Chumps believe in humility, because they’re so good at it. They believe their cheaters will come around. They see displays of regret, tears, apologies and put a lot of stock in that. They stay the course, because they believe in the transformative powers of pain. Surely, this person will see how much they hurt me and will feel moved to fix this. Chumps also believe that the cheater’s own pain will make them connect the dots of action to consequence.
I’m still a chump, because I still believe those things. I do think people change. I don’t think everyone is a sociopath narcissist unable to feel empathy. But I think change is HARD and is a tremendous example of delayed gratification. So much work goes into lasting change and the rewards are not immediate. I do not believe this is an attractive course of action for most cheaters.
Why would someone prone to escapism — an affair — become someone capable of delayed gratification? The rewards of reconciliation are not immediate and they’re humbling. Why would someone high on entitlement choose the painful path of humility? Because there’s so much to lose! One’s family and finances and the respect of the children!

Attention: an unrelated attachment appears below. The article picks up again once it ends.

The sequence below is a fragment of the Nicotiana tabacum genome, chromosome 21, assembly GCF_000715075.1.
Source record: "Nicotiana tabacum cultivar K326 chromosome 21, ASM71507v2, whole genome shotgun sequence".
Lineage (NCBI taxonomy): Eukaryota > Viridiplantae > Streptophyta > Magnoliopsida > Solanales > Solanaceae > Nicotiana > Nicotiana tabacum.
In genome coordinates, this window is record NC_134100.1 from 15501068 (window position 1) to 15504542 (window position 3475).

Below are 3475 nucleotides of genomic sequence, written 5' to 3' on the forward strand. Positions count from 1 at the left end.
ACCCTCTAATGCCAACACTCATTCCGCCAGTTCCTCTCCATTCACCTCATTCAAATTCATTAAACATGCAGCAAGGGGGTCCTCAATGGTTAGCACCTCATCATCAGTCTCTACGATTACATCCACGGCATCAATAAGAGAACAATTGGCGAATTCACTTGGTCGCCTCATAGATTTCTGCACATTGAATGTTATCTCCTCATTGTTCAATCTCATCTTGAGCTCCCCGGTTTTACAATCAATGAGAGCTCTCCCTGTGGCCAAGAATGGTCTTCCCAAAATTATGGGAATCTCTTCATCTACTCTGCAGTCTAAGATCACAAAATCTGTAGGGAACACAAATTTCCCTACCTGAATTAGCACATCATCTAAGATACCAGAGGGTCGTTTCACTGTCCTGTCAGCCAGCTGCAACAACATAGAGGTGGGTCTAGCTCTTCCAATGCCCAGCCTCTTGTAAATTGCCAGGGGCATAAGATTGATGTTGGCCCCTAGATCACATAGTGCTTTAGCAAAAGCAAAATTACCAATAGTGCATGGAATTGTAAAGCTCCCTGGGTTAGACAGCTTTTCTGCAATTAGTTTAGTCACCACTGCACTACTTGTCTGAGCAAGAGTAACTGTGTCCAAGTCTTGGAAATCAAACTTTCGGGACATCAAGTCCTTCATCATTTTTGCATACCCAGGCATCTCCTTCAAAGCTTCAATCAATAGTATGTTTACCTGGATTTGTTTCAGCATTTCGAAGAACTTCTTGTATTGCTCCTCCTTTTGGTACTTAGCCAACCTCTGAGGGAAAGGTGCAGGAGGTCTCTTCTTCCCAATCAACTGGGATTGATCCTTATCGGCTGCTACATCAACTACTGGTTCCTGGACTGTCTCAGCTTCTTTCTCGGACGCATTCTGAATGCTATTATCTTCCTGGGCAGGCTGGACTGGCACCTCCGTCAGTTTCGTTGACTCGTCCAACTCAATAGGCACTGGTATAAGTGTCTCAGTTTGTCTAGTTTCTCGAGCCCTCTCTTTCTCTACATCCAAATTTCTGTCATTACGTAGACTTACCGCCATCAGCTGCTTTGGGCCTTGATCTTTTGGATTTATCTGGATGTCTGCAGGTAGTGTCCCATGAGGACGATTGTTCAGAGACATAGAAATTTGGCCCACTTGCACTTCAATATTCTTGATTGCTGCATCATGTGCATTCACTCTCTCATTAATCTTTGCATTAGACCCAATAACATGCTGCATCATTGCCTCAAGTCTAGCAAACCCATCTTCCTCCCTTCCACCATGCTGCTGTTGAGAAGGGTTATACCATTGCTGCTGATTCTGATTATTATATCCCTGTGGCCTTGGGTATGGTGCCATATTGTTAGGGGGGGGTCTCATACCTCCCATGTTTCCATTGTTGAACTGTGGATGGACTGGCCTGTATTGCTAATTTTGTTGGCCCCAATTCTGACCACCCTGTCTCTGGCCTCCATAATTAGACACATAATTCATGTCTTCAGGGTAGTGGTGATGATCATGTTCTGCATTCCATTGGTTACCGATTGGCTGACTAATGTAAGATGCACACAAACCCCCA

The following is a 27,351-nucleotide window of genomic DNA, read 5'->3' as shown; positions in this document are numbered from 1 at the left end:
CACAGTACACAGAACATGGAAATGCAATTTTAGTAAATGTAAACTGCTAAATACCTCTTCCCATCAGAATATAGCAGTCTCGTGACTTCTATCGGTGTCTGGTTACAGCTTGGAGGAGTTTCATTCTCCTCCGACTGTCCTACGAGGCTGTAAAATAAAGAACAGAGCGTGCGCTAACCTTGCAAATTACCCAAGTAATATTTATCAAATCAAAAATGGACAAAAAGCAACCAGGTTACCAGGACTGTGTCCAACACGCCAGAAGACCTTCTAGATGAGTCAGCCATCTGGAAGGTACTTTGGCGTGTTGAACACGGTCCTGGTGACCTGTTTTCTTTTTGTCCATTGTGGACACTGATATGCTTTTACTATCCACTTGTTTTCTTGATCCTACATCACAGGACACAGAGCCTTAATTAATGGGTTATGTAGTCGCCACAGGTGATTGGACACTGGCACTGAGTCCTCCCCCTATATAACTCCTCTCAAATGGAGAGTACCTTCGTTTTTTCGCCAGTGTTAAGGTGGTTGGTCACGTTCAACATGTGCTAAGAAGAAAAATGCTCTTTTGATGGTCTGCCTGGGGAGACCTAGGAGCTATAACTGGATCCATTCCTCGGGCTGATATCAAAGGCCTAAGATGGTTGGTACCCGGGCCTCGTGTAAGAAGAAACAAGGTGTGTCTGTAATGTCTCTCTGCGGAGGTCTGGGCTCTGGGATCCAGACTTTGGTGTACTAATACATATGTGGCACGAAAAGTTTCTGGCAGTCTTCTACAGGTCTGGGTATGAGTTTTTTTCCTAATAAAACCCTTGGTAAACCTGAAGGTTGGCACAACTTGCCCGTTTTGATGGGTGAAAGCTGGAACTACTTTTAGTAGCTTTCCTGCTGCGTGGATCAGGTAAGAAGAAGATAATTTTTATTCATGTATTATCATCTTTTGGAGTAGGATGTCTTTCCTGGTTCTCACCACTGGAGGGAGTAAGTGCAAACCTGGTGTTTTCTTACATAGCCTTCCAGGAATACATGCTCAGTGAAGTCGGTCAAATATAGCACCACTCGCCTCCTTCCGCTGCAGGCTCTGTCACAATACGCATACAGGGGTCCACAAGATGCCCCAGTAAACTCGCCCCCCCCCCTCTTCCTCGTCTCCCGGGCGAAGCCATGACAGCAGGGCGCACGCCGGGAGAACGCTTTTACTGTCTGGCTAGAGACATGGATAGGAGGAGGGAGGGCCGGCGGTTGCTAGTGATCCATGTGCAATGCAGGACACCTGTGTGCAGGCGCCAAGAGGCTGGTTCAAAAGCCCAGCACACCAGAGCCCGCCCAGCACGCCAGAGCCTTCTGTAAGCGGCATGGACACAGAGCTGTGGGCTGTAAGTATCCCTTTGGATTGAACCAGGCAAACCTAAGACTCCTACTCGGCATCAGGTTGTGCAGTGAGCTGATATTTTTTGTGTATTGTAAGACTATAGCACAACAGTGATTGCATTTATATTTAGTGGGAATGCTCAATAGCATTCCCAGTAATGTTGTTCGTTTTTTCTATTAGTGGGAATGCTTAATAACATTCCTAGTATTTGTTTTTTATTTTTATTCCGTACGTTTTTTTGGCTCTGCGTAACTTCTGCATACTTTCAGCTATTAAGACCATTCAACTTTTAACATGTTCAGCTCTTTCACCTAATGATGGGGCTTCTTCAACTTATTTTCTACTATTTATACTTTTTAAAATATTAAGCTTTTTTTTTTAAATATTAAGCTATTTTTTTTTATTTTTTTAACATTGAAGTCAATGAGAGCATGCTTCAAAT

Cheaters don’t think they’re going to lose that. Why? Because you’re still there. Helping them with their homework, walking with them, holding their hand on this humility thing. Reconciliation itself, does not help cheaters with their entitlement issues. If anything, it hurts authentic progress because it doesn’t level meaningful consequences.
But they’ll be so grateful you gave them that chance! Yes, I want to believe that too. But how has that worked out for the many chumps here — refugees of failed reconciliations, some many years after the original affair? And even if cheaters do feel a true sense of gratitude for another chance — can they kill off entitlement thinking altogether?